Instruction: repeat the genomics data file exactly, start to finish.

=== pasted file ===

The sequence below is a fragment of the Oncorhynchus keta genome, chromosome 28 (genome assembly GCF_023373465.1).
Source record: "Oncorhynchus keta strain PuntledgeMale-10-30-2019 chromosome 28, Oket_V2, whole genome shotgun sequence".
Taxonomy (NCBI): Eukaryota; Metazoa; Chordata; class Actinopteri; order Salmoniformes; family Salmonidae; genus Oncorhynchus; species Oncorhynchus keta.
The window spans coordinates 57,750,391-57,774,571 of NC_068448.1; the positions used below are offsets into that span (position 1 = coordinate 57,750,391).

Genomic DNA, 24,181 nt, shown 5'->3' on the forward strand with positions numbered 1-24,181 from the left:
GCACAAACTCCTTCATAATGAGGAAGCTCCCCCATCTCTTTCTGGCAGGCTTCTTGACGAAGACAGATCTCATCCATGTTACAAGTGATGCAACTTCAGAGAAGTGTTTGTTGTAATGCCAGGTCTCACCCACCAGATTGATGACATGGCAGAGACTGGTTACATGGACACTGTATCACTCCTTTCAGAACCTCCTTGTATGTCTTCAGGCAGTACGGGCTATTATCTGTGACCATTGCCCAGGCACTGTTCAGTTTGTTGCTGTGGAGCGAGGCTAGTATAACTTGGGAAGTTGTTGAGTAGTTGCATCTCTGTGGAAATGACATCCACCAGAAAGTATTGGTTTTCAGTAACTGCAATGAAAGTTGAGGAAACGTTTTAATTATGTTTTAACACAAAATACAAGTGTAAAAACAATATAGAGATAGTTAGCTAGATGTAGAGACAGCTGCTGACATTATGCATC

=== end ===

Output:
The sequence below is a fragment of the Oncorhynchus keta genome, chromosome 28 (genome assembly GCF_023373465.1).
Source record: "Oncorhynchus keta strain PuntledgeMale-10-30-2019 chromosome 28, Oket_V2, whole genome shotgun sequence".
Taxonomy (NCBI): Eukaryota; Metazoa; Chordata; class Actinopteri; order Salmoniformes; family Salmonidae; genus Oncorhynchus; species Oncorhynchus keta.
The window spans coordinates 57,750,391-57,774,571 of NC_068448.1; the positions used below are offsets into that span (position 1 = coordinate 57,750,391).

Genomic DNA, 24,181 nt, shown 5'->3' on the forward strand with positions numbered 1-24,181 from the left:
GCACAAACTCCTTCATAATGAGGAAGCTCCCCCATCTCTTTCTGGCAGGCTTCTTGACGAAGACAGATCTCATCCATGTTACAAGTGATGCAACTTCAGAGAAGTGTTTGTTGTAATGCCAGGTCTCACCCACCAGATTGATGACATGGCAGAGACTGGTTACATGGACACTGTATCACTCCTTTCAGAACCTCCTTGTATGTCTTCAGGCAGTACGGGCTATTATCTGTGACCATTGCCCAGGCACTGTTCAGTTTGTTGCTGTGGAGCGAGGCTAGTATAACTTGGGAAGTTGTTGAGTAGTTGCATCTCTGTGGAAATGACATCCACCAGAAAGTATTGGTTTTCAGTAACTGCAATGAAAGTTGAGGAAACGTTTTAATTATGTTTTAACACAAAATACAAGTGTAAAAACAATATAGAGATAGTTAGCTAGATGTAGAGACAGCTGCTGACATTATGCATC